The steel cable, wound about the drum inside the pick-up unit mounted in the aircraft was not permanently attached to the drum. The unit could be adjusted from anything to a severe jolt, with the minimum of cable deployed, to a much softer takeoff with most of the cable deployed. Trouble could arise if too much cable was put out, the cable, upon reaching its end would detach from the drum brake and possibly destroy the glider in flight as the cable separated from the tow aircraft. With three successful pick-ups at Rheims the high-ranking officers who participated in the demonstration ordered the plan to proceed.
On March 22, 1945 the pick-up C-47, piloted by Bud Berry, Robert D. Neu, co-pilot, Albert L. Furr, crew chief and radio operator Joseph D. O'Donnell departed the 439th TCG base at Chateaudun for an airstrip near Rheims. Awaiting the pick-up team was the glider loaded with medical supplies, and glider pilot, Major Howard H. Cloud. On board were flight nurse, Lt. Suella Bernard and Captain Albert D. Haug, chief surgeon of the 816th MAES (Medical Air Evacuation Squadron). According to Bud Berry, "Howard Cloud, in a phone conversation told me that Suella Bernard was the 816th MAES nurse on his glider yet in a letter from Suella in 1998 she told me that she was not on that glider. It was her memory that Capt. Albert D. Haug flew on the first glider." Berry landed and the glider was hooked up and towed into flight by the 439th aircraft. Joining the mission 9th TCC dispatched a P-38 fighter piloted by a 9th TCC A-3 officer who escorted the unarmed planes and photographed the mission from the air.
Meanwhile, at the bridgehead, a makeshift landing strip for the gliders was quickly bulldozed out of a potato patch sandwiched between an apple orchard and the Rhine River. Anxious and curious soldiers watched as the odd combination of aircraft appeared out of the horizon. Bud Berry flew in low and released the glider, which circled the field in a series of smaller circles. Suddenly Cloud dropped the glider into the patch, the sound of the air rushing past the fuselage and wings was very loud. The heavily loaded glider bounced once and coasted to a stop in less than fifty yards.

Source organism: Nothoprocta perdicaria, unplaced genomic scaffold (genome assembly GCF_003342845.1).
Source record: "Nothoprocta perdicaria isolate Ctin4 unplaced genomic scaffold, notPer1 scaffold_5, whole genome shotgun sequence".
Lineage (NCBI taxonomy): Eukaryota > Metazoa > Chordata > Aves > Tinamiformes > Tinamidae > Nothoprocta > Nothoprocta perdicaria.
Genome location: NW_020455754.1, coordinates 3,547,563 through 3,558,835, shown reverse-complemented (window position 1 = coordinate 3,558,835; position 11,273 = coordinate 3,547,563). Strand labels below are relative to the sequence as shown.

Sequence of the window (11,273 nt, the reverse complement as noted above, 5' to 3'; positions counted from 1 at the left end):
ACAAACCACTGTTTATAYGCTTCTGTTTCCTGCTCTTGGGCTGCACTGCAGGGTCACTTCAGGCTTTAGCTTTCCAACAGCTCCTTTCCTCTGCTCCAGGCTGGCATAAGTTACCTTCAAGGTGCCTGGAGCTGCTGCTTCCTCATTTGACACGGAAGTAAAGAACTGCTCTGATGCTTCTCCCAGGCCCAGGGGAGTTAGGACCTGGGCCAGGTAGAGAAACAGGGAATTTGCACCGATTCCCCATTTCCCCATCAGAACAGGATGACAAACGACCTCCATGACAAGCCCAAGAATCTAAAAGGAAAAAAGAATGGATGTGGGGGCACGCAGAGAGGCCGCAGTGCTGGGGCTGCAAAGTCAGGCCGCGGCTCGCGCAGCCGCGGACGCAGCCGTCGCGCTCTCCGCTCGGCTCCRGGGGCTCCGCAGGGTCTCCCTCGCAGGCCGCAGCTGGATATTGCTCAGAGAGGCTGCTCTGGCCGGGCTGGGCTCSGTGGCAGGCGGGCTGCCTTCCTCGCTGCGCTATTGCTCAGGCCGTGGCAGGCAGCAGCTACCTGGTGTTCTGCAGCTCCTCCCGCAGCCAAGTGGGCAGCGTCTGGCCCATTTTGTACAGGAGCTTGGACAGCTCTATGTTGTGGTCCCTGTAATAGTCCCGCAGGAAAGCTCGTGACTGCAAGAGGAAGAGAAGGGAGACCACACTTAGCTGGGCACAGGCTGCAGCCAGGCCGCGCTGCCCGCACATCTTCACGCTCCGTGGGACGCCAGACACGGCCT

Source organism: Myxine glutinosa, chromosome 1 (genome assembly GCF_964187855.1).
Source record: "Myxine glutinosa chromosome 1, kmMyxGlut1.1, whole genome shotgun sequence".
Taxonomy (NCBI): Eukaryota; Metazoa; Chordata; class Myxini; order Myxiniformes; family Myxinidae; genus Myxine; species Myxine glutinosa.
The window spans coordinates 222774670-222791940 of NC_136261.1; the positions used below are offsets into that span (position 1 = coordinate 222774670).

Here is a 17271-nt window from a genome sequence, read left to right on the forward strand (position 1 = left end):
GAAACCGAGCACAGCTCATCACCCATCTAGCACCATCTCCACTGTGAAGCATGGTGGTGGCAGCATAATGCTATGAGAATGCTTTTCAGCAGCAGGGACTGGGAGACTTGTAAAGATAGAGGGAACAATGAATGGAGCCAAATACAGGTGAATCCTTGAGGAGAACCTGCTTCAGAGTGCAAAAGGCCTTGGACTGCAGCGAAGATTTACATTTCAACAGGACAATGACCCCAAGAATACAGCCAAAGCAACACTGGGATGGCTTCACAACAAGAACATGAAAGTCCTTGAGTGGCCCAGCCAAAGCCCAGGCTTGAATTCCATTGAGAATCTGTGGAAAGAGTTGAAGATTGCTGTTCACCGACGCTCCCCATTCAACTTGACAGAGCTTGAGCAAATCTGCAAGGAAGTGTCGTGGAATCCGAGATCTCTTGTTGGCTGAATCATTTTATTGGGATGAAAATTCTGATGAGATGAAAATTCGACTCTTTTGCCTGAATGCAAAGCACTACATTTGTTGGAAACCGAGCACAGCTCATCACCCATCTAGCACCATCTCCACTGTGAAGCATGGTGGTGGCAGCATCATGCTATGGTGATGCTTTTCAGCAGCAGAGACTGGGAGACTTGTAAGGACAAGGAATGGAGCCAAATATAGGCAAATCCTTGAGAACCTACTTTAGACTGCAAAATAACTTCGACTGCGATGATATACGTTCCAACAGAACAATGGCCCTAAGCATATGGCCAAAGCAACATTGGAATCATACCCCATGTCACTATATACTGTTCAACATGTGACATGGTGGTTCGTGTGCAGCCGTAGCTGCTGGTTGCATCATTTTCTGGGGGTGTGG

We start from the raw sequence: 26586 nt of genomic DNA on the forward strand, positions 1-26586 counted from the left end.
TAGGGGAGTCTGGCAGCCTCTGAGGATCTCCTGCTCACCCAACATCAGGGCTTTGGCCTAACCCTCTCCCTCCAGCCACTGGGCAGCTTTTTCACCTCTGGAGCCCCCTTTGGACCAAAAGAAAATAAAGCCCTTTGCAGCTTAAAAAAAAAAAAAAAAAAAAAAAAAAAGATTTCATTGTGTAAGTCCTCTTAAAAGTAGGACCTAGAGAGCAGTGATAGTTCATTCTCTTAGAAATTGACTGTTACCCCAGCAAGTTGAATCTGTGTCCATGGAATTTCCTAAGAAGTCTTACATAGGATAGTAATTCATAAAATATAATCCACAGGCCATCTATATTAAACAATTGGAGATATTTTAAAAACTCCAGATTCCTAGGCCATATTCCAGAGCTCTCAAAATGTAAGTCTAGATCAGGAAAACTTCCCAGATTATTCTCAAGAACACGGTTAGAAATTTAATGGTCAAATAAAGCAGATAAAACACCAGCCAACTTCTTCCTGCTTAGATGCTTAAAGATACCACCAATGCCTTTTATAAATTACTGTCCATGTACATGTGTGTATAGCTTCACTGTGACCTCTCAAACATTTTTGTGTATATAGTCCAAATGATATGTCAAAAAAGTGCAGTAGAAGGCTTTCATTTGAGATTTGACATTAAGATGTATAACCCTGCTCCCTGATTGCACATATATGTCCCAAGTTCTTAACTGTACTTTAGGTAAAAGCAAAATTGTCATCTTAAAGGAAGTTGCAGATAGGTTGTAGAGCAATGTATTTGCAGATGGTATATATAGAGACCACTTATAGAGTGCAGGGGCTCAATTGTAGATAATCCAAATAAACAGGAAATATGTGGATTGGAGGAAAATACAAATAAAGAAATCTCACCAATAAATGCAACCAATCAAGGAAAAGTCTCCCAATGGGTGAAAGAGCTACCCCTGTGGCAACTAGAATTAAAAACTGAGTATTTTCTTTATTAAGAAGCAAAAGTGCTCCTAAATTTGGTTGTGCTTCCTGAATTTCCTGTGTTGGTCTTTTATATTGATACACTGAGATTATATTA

Waiting with the wounded and medics Army Signal Corps cameramen were on hand to record the historic event. Wasting no time the nose of the glider was lifted to open access to the cargo area and the much-needed supplies were quickly unloaded as field ambulances backed up to the glider rigged with stretchers. Cloud who had been busy checking the glider and talking with a couple of colonels had not been watching. "Are we pulling dummies on this trip or are they really wounded?" he asked. "Oh they are plenty wounded," one of the lieutenants answered, "and you also have a couple of Krauts." "To hell with the Krauts" the major exclaimed. "I don't go for that. I don't mind coming down here for American kids, but there are no kraut gliders doing the same for us." When the wounded were informed they would be transported to the field hospital by glider, none objected.